The generation of monoclonal antibodies to source the drug discovery pipeline has become highly commoditized, increasing demand for high throughput analytical tools to assess the output of antibody discovery platforms. Whether antibodies are sourced from in vivo or in vitro methods, knowledge of their functional diversity, in terms of their binding kinetics, affinities and epitope coverage towards their specific target are key parameters used in evaluating them and identifying potential therapeutic candidates/leads. Next generation sequencing and advancement in computational biology have enabled the development of “smart” libraries, spawning a diversity of companies with their own antibody discovery platform claiming to deliver antibody libraries with enhanced and desirable properties, such as high affinity, broad epitope coverage, or exquisite selectivity.
Carterra’s LSA enables a highly parallel interaction analysis to be performed on large antibody libraries, up to 384 binding interactions at once, accelerating the determination of binding kinetics, affinities and epitope specificities. This format delivers a highly comparative analysis of clones, increasing confidence in the comparison and facilitating the benchmarking of libraries against one another by merging them into the same experiment. Of particular note, the Carterra LSA enables comprehensive epitope binning studies to be performed on up to 384 antibodies per experiment, allowing for a full 384 x 384 interaction analysis matrix in an unattended run, supported with sophisticated and intuitive data analysis software. The epitope binning picture gains depth, resolution, and nuance with the size of the antibody panel explored, allowing you to identify rare epitopes that lower-throughput assays would overlook. Assessing the quality of an antibody library in a functional way, in terms of its binding properties, is highly valuable to validating antibody discovery platforms.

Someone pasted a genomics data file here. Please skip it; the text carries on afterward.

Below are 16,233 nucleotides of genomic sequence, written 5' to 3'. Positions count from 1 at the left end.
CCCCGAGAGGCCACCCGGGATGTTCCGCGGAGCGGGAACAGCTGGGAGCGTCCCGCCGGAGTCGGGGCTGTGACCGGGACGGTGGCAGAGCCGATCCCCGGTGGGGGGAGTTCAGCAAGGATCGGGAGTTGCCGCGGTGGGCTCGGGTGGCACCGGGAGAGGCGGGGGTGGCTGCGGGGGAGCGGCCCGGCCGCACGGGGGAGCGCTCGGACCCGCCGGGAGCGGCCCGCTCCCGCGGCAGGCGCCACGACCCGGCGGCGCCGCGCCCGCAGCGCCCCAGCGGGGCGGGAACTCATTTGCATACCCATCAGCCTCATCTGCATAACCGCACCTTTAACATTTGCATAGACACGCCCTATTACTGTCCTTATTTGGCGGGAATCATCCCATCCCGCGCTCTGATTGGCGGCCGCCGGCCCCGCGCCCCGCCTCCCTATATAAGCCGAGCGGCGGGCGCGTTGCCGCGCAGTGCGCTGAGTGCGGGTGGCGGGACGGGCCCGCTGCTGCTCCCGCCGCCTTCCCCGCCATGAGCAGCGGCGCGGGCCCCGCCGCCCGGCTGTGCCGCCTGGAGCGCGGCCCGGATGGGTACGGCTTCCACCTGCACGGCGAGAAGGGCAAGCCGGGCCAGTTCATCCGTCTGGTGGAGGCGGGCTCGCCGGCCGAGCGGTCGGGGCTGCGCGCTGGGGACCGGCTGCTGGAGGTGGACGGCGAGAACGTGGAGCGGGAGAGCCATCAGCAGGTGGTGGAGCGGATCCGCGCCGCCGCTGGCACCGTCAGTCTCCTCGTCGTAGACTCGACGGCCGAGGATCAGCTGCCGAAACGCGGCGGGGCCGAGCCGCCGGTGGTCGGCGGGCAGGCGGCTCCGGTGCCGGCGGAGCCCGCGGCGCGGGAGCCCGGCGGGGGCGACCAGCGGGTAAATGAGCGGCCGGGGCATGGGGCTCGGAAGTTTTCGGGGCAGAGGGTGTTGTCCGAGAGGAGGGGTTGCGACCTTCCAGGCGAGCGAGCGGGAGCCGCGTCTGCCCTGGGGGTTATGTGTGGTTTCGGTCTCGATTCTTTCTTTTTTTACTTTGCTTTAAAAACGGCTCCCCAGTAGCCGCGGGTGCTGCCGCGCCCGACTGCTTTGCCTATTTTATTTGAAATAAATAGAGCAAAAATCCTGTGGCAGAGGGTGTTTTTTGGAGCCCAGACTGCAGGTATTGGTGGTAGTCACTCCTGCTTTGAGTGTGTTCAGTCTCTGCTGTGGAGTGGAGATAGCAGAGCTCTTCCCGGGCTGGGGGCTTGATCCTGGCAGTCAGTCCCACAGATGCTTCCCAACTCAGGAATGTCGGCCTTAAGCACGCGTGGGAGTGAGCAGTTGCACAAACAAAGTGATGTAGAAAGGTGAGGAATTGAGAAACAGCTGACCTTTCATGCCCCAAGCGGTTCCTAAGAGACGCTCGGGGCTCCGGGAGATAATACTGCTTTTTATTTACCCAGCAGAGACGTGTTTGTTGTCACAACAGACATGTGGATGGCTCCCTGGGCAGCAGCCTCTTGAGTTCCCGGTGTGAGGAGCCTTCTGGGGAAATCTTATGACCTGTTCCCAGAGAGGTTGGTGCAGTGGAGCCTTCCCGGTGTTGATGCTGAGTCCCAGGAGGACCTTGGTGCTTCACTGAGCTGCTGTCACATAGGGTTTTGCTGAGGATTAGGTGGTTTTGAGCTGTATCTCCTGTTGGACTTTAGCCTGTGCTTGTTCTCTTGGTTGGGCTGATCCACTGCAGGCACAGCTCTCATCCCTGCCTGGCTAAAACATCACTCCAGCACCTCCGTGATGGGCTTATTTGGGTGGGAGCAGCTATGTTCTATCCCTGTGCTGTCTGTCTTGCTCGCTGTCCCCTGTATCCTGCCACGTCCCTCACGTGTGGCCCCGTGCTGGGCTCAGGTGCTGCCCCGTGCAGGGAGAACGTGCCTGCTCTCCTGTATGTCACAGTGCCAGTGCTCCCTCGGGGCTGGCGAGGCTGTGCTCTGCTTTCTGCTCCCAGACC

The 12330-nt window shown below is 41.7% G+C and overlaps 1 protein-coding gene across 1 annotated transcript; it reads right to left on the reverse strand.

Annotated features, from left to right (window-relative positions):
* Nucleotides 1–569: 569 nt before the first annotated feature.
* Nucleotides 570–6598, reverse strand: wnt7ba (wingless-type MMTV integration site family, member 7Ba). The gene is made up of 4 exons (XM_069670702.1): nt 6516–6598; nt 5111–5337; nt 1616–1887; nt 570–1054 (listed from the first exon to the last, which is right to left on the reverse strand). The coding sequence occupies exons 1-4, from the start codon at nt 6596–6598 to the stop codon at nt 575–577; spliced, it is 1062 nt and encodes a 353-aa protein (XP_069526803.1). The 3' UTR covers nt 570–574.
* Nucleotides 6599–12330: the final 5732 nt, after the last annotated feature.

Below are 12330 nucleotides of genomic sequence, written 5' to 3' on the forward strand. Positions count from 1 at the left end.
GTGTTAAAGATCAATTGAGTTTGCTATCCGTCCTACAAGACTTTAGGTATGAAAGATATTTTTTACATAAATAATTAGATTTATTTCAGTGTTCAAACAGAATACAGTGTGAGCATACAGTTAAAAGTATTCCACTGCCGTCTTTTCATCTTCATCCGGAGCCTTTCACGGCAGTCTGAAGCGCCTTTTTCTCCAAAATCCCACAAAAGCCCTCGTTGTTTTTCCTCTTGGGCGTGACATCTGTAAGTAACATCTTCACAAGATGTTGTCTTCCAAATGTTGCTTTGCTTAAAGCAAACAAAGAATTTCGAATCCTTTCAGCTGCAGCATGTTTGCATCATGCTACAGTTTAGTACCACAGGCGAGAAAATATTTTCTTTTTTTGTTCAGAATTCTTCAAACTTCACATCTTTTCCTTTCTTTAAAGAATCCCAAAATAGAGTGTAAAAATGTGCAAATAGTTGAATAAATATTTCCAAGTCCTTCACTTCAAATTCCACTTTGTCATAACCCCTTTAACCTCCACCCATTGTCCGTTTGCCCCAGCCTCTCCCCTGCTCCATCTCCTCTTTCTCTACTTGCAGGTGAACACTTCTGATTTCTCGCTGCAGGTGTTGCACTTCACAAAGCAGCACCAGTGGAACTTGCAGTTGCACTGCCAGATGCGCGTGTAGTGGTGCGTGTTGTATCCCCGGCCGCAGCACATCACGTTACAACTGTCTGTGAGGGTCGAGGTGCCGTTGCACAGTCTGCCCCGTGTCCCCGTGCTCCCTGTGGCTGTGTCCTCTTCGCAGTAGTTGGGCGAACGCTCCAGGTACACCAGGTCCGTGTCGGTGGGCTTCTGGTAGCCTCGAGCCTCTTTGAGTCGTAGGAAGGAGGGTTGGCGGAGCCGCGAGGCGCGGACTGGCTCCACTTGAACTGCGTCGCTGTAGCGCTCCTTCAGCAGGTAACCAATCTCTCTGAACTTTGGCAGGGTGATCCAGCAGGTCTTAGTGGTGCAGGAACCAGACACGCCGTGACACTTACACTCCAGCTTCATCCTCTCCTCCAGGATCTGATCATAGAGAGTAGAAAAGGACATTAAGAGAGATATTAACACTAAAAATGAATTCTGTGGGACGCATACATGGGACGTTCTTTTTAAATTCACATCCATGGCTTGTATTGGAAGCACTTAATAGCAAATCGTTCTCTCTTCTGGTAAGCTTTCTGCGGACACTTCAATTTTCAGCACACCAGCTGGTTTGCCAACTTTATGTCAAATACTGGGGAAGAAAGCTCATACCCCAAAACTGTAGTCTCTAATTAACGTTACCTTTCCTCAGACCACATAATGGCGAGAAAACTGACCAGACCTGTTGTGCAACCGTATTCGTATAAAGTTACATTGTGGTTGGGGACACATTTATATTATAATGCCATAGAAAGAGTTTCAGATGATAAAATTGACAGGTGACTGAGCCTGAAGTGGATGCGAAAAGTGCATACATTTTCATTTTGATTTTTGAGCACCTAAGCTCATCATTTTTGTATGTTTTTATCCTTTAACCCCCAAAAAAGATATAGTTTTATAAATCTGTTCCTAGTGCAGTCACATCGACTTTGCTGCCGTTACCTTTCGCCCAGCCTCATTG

The therapeutic application of engineered bispecific antibodies has grown rapidly in recent years, resulting in a diverse clinical portfolio of formats, sizes and target specificities. Interfering with or recruiting multiple biological pathways simultaneously has shown to be a more effective therapeutic strategy than focusing on a single pathway, especially in treating cancer. A bispecific antibody has two different antigen-binding specificities in the same molecule and, in its simplest form, is functionally monovalent towards each target. However, there is a huge variation upon this basic theme resulting in bispecific formats that are symmetric, asymmetric, and multivalent. This contrasts conventional human immunoglobulin G (IgG) monoclonal antibodies, which are obligate homodimers presenting two identical antigen-binding sites in the same molecule and so are both bivalent and monospecific. It is noteworthy that bispecifics also occur naturally in human IgG4 isotype, which can be functionally monovalent and bispecific due to the facile exchange of their two IgG chains, enabling the formation of heterodimers.
Bispecifics in cancer immunotherapy have found particular success via a so-called “T-cell redirecting” mechanism of action (MOA) in which one arm of the bispecific molecule targets a T-cell receptor, such as CD3, and the other targets a tumor-specific antigen, such as CD19 or EpCAM, thereby redirecting T-cell cytotoxicity to malignant cells, as employed in the two market-approved bispecifics, Blinatumomab (Amgen) and Catumaxomab (Trion). Other MOAs that are actively pursued with bispecifics are tumor-targeted immunomodulators, in the bispecific molecule targets a tumor-associated antigen and an immunomodulating receptor, such as CD40 or 4-1BB, and dual immunomodulators, in which the bispecific targets two distinct immunomodulators, such as PD-1 or PD-L1 combined with LAG-3 or TIM-3. The clinical success of bispecifics clearly relies upon having a deep understanding of the MOA. There must a solid biological rationale for the bispecific, qualified target specificities, appropriate format and presence of absence of an Fc domain to engage Fc receptors, where relevant to the MOA.
The Carterra LSA enables interaction analysis to be performed on hundreds of binding interactions in parallel, accelerating the deep characterization of antibody libraries in terms of their binding kinetics, affinities, and epitope specificities. Knowledge of these key binding parameters is critical to understanding the MOA of an antibody and can help guide the selection of clones with the desired functional properties for a given therapeutic purpose.